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MOUNT WOLF — For many, it will be hard to imagine baseball in Mount Wolf without Tim Brenner.

For nearly four decades, starting in 1979, Brenner has been involved with the Wolves as either a player or a manager.

During his playing days, Brenner was one of the Central League’s best. He regularly was among the league leaders in hits, batting average, doubles and home runs. Those exploits earned Brenner induction into the league’s Hall of Fame back in 2007.

During his eight seasons as manager, Brenner led Mount Wolf to two regular-season titles, including a York County Championship in 2014.

There was more to Brenner, however, than just gaudy numbers and championships. He was also a coach, a father figure and a leader to many. He was also described as a generous and caring friend.

All of that makes the recent death of Brenner, at age 53, disheartening to to those who knew him.

“Going to the field in Mount Wolf is just never going to be same without Tim around,” Mount Wolf standout Dan Dierdorff said after learning of Brenner’s death on April 2. “We were just in the Mount Wolf clubhouse the other day looking at a bunch of newspaper clippings just sitting in the corner, and not one of them failed to mention Tim. It is going to be hard knowing that he won’t be around anymore.”

That sentiment is shared by many.

“Tim lived and breathed baseball,” former Jefferson manager Steve Gentile said. “During the game he was like a pit bull, always getting after (you). But after the game we were friends and that’s the kind of guy that we was.”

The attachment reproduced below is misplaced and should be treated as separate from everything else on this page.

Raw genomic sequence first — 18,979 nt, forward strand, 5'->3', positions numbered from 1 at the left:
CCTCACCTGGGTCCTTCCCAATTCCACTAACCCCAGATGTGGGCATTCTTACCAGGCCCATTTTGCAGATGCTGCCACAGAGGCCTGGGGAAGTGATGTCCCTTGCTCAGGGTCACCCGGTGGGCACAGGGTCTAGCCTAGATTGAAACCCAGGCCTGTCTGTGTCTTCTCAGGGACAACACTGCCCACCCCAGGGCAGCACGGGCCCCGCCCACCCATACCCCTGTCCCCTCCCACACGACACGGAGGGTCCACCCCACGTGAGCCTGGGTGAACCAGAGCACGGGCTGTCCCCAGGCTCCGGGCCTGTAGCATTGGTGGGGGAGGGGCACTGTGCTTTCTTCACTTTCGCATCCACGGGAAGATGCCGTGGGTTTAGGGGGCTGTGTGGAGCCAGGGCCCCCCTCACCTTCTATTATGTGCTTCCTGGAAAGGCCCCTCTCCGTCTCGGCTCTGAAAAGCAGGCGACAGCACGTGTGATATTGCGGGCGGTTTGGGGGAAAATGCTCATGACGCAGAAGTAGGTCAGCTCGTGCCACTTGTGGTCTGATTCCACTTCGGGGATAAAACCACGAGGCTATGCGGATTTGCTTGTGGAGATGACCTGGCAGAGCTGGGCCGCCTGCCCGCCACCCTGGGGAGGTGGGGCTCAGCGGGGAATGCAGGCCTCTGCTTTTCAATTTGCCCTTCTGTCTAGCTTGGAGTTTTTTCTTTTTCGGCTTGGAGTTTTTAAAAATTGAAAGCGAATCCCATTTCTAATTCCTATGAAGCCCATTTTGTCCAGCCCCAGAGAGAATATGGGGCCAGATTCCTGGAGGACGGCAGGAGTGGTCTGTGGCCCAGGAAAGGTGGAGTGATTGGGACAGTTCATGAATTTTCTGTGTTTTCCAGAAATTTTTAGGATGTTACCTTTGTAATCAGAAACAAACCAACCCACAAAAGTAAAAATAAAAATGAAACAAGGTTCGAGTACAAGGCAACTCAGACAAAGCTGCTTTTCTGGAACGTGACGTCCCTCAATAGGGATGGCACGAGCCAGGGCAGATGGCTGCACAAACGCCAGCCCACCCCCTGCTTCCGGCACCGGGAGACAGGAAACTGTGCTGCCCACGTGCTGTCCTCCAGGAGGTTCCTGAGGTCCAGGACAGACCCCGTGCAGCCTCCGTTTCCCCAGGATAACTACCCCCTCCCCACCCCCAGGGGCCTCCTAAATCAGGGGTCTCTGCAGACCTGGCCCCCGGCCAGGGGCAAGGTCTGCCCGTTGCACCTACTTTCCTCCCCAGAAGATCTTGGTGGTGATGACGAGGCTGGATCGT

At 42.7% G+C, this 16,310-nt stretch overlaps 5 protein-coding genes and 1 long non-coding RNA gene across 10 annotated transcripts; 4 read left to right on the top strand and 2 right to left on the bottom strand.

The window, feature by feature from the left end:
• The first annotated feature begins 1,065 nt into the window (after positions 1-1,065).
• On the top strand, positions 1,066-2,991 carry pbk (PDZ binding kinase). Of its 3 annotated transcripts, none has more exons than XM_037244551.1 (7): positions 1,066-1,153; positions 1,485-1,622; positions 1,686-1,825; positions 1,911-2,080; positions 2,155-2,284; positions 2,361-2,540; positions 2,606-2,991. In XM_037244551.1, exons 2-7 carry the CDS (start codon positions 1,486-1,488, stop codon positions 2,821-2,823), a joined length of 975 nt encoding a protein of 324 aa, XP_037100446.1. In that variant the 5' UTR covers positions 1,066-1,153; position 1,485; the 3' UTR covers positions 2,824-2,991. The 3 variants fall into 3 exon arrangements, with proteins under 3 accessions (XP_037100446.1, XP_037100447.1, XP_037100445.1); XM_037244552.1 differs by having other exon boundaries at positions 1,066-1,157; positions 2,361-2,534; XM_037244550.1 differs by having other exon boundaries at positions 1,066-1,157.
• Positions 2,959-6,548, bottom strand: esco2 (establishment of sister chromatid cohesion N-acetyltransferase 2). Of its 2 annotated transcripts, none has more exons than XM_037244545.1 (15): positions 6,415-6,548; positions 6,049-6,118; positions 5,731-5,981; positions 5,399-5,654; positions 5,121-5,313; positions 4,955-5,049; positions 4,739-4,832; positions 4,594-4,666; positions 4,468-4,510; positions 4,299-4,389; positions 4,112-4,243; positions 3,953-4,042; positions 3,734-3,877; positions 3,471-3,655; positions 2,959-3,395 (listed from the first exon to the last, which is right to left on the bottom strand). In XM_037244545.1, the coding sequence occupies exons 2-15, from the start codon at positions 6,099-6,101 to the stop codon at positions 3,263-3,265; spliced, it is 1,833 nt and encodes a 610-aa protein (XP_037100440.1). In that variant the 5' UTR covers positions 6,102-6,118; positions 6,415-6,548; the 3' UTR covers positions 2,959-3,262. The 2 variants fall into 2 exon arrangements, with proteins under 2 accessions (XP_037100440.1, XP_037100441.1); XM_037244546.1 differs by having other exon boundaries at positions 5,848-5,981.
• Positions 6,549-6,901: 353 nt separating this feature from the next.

Gentile and Brenner — who were rivals as managers — became good friends after a token of generosity extended by Brenner back in 2011.

“I remember we played (Mount Wolf) to a tie one day,” Gentile said. “So we went back to Mount Wolf to finish it, and it turns out it was like for only an inning. We got out (butts) beat and lost the game. After that, Tim asked me to coach in the Colonial Tournament with them and to bring some of our guys. We were just starting to get some good ball players on the roster. And that was just kind of the beginning of it.”

Just a few years later, Gentile was happy to return the favor after his Jefferson squad won the Central League playoff crown.

“He kind of mentored the Titans and helped us along,” said Gentile, who recalled several difficult years when his Titans won just a handful of games. “He really taught some of my guys how to win every day instead of once in a while, and that was what helped our big turnaround.”

Dierdorff said it was Brenner who gave him his first shot at regular playing time with the Wolves while he was still in college playing at West Virginia.

Having played under Brenner for eight years, Dierdorff learned a lot about his manager. Perhaps the biggest things he took away was Brenner’s love for the game.

“When Tim was at a baseball field, it seemed like he was always at peace,” Dierdorff said. “Especially after that year that we had in 2014, where everything just kind of came together. It was a blast. He was in good health, we were playing really well and it was fun to be playing together.”

The realization that Brenner will not be in the dugout the next time the Wolves play a home game later this year hit Dierdorff pretty hard, but Dierdorff was mostly thankful for having the privilege to call Brenner a friend.

“You cherish all of those memories you had with him now,” Dierdorff said. “And you wish that you could still have more again.”

A visitation for Brenner will be from 10 a.m. until 11 a.m. Monday at The Diehl Funeral Home & Cremation Center, 87 S. Main St., in Mount Wolf.

Reach Ryan Vandersloot at sports@yorkdispatch.

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